Harmful Algal Blooms: A Sign of Things to Come?

January 27, 2016

An interview with NOAA Fisheries scientist Vera Trainer.

Pseudo-nitzschia, a marine algae that produces a toxin called demoic acid.

Pseudo-nitzschia, a marine algae that produces a toxin called demoic acid. Photo: NOAA Fisheries.

Last year, a vast mass of poisonous algae bloomed off the West Coast, from California to Alaska. One of the largest of its kind ever recorded in the region, the bloom shut down shellfish fisheries all along the coast, impacted the livelihoods of fishermen, and threatened the health of many marine mammals.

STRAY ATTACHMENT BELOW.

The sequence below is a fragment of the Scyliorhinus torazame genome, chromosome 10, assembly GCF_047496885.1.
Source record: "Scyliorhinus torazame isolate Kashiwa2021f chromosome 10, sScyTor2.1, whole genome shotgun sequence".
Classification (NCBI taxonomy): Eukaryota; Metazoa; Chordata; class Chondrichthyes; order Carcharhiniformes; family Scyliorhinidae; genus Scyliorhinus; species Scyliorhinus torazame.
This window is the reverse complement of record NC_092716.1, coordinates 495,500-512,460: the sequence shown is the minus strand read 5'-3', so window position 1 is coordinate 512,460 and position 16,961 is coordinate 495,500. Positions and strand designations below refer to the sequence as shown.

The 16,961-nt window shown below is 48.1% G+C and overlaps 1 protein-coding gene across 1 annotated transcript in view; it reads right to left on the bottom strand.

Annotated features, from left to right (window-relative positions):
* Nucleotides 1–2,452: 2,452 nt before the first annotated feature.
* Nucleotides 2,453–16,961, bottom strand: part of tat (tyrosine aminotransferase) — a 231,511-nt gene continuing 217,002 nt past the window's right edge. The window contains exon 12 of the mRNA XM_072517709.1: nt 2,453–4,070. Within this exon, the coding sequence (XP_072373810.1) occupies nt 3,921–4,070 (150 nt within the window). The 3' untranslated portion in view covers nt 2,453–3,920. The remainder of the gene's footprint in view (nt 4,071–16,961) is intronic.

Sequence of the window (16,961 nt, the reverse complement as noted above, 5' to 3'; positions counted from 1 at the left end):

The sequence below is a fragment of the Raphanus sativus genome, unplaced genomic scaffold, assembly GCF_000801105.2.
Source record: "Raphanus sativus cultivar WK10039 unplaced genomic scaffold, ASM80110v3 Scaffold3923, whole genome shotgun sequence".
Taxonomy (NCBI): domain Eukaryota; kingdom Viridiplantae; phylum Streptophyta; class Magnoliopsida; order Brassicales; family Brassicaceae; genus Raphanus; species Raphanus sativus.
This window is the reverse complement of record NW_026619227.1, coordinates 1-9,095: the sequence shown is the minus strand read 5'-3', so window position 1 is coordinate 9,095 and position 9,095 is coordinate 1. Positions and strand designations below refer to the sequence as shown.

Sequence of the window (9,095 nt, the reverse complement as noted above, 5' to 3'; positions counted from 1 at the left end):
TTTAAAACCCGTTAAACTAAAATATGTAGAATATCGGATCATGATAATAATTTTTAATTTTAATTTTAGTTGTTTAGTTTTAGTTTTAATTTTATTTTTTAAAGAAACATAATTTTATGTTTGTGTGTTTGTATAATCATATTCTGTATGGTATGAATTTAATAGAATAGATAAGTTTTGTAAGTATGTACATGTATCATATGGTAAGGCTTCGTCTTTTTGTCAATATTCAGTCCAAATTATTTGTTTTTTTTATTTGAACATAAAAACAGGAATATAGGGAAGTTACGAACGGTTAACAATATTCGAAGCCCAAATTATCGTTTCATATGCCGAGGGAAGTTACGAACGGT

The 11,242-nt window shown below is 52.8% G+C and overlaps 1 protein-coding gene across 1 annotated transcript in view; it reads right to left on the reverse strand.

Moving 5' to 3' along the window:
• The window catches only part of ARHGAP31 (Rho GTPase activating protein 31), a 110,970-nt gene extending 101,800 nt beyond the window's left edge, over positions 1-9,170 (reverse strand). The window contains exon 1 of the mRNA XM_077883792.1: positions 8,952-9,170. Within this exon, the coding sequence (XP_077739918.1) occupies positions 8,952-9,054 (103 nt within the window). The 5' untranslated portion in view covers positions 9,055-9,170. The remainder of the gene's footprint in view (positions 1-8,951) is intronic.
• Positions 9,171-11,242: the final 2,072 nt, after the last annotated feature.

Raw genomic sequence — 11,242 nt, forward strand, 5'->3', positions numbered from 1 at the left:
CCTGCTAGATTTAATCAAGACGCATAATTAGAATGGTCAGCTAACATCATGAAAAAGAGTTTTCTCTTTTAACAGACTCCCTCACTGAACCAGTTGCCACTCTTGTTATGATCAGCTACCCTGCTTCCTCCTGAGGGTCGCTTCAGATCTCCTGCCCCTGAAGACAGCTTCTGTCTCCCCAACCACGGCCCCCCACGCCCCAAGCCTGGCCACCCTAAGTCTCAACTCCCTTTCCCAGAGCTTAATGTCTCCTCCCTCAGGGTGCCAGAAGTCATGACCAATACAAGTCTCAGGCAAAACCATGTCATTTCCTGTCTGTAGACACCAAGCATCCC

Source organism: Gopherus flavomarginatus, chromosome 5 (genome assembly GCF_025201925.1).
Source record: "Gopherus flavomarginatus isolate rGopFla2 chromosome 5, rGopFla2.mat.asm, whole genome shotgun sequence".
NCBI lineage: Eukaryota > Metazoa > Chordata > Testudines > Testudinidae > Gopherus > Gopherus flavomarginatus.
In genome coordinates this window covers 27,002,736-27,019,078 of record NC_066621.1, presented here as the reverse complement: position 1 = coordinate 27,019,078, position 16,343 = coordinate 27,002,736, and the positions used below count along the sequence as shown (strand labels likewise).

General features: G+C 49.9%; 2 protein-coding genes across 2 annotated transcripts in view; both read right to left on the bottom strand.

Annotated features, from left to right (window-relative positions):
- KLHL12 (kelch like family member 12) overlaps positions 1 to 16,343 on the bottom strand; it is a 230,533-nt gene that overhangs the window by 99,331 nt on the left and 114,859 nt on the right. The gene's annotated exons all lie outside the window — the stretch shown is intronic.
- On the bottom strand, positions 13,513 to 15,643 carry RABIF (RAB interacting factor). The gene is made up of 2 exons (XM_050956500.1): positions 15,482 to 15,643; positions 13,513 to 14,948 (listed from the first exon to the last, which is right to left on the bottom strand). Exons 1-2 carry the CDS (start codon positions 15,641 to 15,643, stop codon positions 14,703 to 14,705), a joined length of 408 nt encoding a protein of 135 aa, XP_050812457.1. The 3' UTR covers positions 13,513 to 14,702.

Harmful algal blooms happen when a species of algae that produces toxins grows out of control. Although last year’s bloom has begun to subside, and Dungeness crab and other valuable fisheries have begun to re-open, climate change is still warming the ocean. Warmer water means faster-growing algae, and if climate projections are correct, it’s likely that we’ll see more of these blooms in the future.

Vera Trainer is an oceanographer with NOAA’s Northwest Fisheries Science Center (NWFSC) in Seattle. In this podcast, Trainer describes some of the measures that NOAA Fisheries and other agencies are taking to help coastal communities adapt to a changing future.

Last updated by Office of Communications on July 23, 2018